Researchers find increase in comorbidities among hospitalized patients with heart failure
Melissa Caughey, PhD, instructor in the UNC/NC State Joint Department of Biomedical Engineering, is the senior author of a recently published study that shows an increase in comorbidities and mortality risk among hospitalized patients with acute decompens
Credit: UNC School of Medicine
CHAPEL HILL, NC – A study recently published in the journal Circulation looks at temporal trends in the burden of comorbidities and associated risk of mortality among patients with heart failure (HF) with preserved ejection fraction (HFpEF), in which the left ventricle of the heart is not able to relax enough to fill properly with blood, and HF with reduced ejection fraction (HFrEF), in which the left ventricle is not able contract enough to pump out as much blood.
“The medical complexity of patients hospitalized with HFpEF and HFrEF appears to be increasing over time,” said Melissa Caughey, PhD, an epidemiologist and instructor in the UNC/NC State Joint Department of Biomedical Engineering, and senior author of the study. “We used data from the surveillance component of the Atherosclerosis Risk in Communities (ARIC) study to examine HF-related hospitalizations from four U.S. areas from 2005 to 2014.”
Just over 5,400 hospitalizations were analyzed, with stratification by heart failure type and sex. Caughey says the following comorbidities were extracted from medical records: coronary artery disease, peripheral artery disease, hypertension, pulmonary hypertension, atrial fibrillation, stroke/transient ischemic attack (TIA), valvular heart disease, myocardial infarction, body mass index, diabetes mellitus, serum creatinine, chronic obstructive pulmonary disease (COPD), sleep apnea, depression, anemia, and thyroid disease. Researchers found that over time, the average number of comorbidities increased in both men and women with both heart failure types. However, HFpEF, which is more common in women and is now the predominant form of heart failure, had the worst comorbidity burden.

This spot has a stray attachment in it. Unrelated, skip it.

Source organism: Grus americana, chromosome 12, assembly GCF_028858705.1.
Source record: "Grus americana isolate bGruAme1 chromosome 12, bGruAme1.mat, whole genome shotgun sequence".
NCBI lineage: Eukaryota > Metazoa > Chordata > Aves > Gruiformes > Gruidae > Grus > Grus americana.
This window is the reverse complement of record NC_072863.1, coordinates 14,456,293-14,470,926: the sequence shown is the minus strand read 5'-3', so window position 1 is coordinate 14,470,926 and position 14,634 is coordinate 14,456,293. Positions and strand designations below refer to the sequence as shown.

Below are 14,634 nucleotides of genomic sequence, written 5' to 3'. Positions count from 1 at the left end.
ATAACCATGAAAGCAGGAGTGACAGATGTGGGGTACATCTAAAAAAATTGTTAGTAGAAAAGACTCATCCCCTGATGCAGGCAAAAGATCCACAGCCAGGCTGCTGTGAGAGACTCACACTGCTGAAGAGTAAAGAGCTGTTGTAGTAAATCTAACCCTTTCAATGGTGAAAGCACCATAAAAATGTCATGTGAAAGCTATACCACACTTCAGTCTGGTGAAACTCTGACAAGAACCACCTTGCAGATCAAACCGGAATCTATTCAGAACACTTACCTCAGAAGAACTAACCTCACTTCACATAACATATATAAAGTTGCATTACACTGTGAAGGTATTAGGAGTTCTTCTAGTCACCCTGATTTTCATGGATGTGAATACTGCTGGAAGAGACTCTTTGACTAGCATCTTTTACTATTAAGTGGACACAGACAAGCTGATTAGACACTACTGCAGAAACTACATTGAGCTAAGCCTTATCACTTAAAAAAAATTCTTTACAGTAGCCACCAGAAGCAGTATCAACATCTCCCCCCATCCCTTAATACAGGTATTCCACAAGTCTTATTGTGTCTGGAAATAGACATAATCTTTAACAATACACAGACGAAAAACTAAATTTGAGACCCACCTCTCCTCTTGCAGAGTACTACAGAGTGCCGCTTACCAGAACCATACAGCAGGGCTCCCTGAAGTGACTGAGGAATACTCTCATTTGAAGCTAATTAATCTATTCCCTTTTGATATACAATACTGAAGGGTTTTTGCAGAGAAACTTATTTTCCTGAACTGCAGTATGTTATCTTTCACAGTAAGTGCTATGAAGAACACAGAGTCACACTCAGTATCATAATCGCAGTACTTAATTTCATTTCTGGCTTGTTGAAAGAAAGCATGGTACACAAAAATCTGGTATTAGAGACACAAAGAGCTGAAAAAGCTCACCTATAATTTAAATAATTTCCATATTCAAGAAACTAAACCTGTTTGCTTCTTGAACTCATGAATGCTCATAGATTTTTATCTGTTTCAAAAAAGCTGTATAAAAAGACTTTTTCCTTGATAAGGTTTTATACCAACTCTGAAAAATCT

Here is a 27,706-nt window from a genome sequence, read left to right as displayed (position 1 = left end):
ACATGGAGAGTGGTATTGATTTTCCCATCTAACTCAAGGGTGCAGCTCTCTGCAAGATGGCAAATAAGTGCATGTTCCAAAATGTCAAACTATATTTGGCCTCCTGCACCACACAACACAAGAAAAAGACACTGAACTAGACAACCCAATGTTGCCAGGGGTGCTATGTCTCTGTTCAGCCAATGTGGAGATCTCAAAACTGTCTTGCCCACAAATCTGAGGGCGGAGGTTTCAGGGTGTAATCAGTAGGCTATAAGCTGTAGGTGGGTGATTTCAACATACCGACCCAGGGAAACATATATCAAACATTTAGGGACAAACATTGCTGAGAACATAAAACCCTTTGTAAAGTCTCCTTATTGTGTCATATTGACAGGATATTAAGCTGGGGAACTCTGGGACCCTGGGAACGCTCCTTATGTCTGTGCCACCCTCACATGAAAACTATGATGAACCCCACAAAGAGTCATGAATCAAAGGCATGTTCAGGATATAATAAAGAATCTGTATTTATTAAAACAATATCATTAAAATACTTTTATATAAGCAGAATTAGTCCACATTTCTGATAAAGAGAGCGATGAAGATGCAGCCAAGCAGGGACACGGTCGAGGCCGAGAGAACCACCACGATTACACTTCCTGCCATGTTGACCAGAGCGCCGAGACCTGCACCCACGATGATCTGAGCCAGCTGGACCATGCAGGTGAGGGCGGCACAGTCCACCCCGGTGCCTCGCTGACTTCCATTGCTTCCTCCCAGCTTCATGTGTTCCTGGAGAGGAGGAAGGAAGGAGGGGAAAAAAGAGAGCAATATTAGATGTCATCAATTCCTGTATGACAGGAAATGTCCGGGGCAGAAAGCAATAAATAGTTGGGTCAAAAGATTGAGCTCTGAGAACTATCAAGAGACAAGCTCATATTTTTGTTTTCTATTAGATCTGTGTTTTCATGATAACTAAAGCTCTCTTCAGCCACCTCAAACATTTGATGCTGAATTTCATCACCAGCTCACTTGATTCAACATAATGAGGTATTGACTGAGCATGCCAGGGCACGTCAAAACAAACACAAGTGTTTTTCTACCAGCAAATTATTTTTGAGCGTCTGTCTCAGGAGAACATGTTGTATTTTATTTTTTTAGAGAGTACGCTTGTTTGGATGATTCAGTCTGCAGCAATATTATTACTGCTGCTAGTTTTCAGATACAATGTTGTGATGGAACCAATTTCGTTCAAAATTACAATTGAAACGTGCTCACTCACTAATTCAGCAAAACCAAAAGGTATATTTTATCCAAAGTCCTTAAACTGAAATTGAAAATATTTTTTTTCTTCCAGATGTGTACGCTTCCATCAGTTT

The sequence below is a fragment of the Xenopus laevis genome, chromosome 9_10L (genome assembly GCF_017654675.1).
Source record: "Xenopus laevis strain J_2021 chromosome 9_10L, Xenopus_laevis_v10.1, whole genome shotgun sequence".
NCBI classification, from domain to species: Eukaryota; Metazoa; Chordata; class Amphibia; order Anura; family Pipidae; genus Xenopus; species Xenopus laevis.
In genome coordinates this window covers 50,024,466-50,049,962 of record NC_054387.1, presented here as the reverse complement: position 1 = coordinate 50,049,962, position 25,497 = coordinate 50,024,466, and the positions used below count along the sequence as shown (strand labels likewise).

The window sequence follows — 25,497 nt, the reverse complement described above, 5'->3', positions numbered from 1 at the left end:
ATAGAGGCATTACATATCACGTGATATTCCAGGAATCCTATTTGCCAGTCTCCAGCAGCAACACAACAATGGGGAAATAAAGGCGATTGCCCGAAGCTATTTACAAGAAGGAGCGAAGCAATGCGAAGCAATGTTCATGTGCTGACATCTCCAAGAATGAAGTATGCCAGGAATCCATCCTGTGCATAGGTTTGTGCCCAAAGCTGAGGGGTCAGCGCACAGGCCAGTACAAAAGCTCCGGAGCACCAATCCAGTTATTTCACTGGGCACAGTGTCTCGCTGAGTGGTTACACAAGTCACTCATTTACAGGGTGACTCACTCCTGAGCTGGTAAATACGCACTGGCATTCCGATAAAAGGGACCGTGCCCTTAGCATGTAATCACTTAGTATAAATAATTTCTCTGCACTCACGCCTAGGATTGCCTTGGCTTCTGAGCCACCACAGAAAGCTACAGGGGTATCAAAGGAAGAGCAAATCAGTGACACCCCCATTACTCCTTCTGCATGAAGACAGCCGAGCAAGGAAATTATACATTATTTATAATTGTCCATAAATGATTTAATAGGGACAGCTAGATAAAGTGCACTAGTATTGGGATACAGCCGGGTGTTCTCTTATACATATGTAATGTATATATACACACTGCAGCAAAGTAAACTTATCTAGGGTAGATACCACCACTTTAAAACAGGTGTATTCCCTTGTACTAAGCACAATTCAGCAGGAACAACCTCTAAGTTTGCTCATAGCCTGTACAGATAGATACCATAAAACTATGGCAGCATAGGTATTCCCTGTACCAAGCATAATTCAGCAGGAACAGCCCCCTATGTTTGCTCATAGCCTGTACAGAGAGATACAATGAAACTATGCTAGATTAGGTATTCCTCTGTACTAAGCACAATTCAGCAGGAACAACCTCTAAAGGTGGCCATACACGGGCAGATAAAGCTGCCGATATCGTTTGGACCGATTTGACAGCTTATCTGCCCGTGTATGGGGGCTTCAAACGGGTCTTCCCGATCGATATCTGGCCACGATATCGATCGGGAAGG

Of the comorbidities studied, Caughey says there was a decrease in the prevalence of coronary artery disease and an increase in nonatherosclerotic or non-cardiovascular comorbidities.
“This finding is consistent with the hypothesis that the epidemiology of heart failure is evolving – shifting from an ischemic etiology to more of a multi-morbidity heart failure over time,” Caughey said.
Ischemic, or atherosclerotic heart disease, is usually caused by the buildup of plaque in arteries over time. This can lead to the narrowing of those arteries, reduced blood flow and weakening of the heart muscle. While heart attacks have declined over time, heart failure arising secondarily to other causes, such as hypertension and obesity, is now more common. Caughey says because many of the comorbidities in the study are manageable or preventable, this highlights the importance of a holistic approach targeting multi-morbidity burden in guiding the management of patients with acute decompensated HF. Because morbidity increases with comorbidities, prevention should be a key focus.
UNC School of Medicine’s Patricia Pat-Yue Chang, MD, MHS, associate professor of medicine in the division of cardiology, and Sameer Arora, MD, MPH, cardiology fellow, are also authors of the study, along with Wayne Rosamond, PhD, professor of epidemiology in the UNC Gillings School of Global Public Health.